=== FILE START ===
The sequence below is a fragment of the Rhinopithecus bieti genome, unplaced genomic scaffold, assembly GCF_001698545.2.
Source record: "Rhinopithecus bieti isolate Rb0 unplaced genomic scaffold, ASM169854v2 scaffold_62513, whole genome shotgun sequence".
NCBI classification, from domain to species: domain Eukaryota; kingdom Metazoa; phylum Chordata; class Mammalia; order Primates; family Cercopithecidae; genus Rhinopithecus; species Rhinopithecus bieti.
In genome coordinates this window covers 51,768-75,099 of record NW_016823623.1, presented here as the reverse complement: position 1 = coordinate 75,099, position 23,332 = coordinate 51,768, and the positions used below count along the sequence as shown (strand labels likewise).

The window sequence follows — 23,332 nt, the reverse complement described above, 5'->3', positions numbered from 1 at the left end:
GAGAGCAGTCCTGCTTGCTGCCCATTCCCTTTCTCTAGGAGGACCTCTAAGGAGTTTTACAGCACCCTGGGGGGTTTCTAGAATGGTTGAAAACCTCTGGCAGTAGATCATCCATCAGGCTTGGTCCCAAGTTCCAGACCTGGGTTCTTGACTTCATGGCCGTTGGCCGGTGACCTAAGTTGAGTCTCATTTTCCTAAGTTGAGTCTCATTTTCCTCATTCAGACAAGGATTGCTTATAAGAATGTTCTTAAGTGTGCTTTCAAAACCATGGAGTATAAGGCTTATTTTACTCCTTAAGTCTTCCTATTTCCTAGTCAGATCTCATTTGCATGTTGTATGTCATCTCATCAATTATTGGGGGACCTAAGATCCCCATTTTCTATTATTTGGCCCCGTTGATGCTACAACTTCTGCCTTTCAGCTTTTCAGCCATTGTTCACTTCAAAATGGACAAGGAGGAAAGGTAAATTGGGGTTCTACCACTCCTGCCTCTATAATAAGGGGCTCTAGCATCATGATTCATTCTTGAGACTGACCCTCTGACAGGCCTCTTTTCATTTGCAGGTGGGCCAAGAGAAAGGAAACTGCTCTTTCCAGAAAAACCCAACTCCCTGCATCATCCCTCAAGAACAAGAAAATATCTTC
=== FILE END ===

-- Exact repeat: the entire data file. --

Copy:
The sequence below is a fragment of the Rhinopithecus bieti genome, unplaced genomic scaffold, assembly GCF_001698545.2.
Source record: "Rhinopithecus bieti isolate Rb0 unplaced genomic scaffold, ASM169854v2 scaffold_62513, whole genome shotgun sequence".
NCBI classification, from domain to species: domain Eukaryota; kingdom Metazoa; phylum Chordata; class Mammalia; order Primates; family Cercopithecidae; genus Rhinopithecus; species Rhinopithecus bieti.
In genome coordinates this window covers 51,768-75,099 of record NW_016823623.1, presented here as the reverse complement: position 1 = coordinate 75,099, position 23,332 = coordinate 51,768, and the positions used below count along the sequence as shown (strand labels likewise).

The window sequence follows — 23,332 nt, the reverse complement described above, 5'->3', positions numbered from 1 at the left end:
GAGAGCAGTCCTGCTTGCTGCCCATTCCCTTTCTCTAGGAGGACCTCTAAGGAGTTTTACAGCACCCTGGGGGGTTTCTAGAATGGTTGAAAACCTCTGGCAGTAGATCATCCATCAGGCTTGGTCCCAAGTTCCAGACCTGGGTTCTTGACTTCATGGCCGTTGGCCGGTGACCTAAGTTGAGTCTCATTTTCCTAAGTTGAGTCTCATTTTCCTCATTCAGACAAGGATTGCTTATAAGAATGTTCTTAAGTGTGCTTTCAAAACCATGGAGTATAAGGCTTATTTTACTCCTTAAGTCTTCCTATTTCCTAGTCAGATCTCATTTGCATGTTGTATGTCATCTCATCAATTATTGGGGGACCTAAGATCCCCATTTTCTATTATTTGGCCCCGTTGATGCTACAACTTCTGCCTTTCAGCTTTTCAGCCATTGTTCACTTCAAAATGGACAAGGAGGAAAGGTAAATTGGGGTTCTACCACTCCTGCCTCTATAATAAGGGGCTCTAGCATCATGATTCATTCTTGAGACTGACCCTCTGACAGGCCTCTTTTCATTTGCAGGTGGGCCAAGAGAAAGGAAACTGCTCTTTCCAGAAAAACCCAACTCCCTGCATCATCCCTCAAGAACAAGAAAATATCTTC